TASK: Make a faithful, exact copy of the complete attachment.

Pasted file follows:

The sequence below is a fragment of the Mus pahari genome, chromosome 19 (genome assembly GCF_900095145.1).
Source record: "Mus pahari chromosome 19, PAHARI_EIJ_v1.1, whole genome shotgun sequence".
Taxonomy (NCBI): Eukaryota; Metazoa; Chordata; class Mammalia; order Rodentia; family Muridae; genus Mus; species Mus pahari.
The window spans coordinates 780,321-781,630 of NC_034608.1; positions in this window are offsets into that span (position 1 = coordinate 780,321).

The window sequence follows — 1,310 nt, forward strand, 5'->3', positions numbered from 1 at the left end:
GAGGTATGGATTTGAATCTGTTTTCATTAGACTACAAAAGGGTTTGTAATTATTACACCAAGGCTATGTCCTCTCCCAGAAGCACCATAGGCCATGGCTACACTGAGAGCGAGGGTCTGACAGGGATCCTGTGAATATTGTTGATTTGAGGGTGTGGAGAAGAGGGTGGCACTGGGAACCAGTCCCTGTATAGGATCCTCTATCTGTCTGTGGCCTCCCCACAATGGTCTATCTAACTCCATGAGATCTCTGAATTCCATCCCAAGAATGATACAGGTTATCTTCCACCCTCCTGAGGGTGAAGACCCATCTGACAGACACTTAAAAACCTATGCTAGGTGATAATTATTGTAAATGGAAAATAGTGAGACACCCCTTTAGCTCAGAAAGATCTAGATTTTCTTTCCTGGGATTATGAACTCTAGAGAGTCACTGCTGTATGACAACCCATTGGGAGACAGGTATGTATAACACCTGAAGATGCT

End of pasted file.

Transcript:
The sequence below is a fragment of the Mus pahari genome, chromosome 19 (genome assembly GCF_900095145.1).
Source record: "Mus pahari chromosome 19, PAHARI_EIJ_v1.1, whole genome shotgun sequence".
Taxonomy (NCBI): Eukaryota; Metazoa; Chordata; class Mammalia; order Rodentia; family Muridae; genus Mus; species Mus pahari.
The window spans coordinates 780,321-781,630 of NC_034608.1; positions in this window are offsets into that span (position 1 = coordinate 780,321).

The window sequence follows — 1,310 nt, forward strand, 5'->3', positions numbered from 1 at the left end:
GAGGTATGGATTTGAATCTGTTTTCATTAGACTACAAAAGGGTTTGTAATTATTACACCAAGGCTATGTCCTCTCCCAGAAGCACCATAGGCCATGGCTACACTGAGAGCGAGGGTCTGACAGGGATCCTGTGAATATTGTTGATTTGAGGGTGTGGAGAAGAGGGTGGCACTGGGAACCAGTCCCTGTATAGGATCCTCTATCTGTCTGTGGCCTCCCCACAATGGTCTATCTAACTCCATGAGATCTCTGAATTCCATCCCAAGAATGATACAGGTTATCTTCCACCCTCCTGAGGGTGAAGACCCATCTGACAGACACTTAAAAACCTATGCTAGGTGATAATTATTGTAAATGGAAAATAGTGAGACACCCCTTTAGCTCAGAAAGATCTAGATTTTCTTTCCTGGGATTATGAACTCTAGAGAGTCACTGCTGTATGACAACCCATTGGGAGACAGGTATGTATAACACCTGAAGATGCT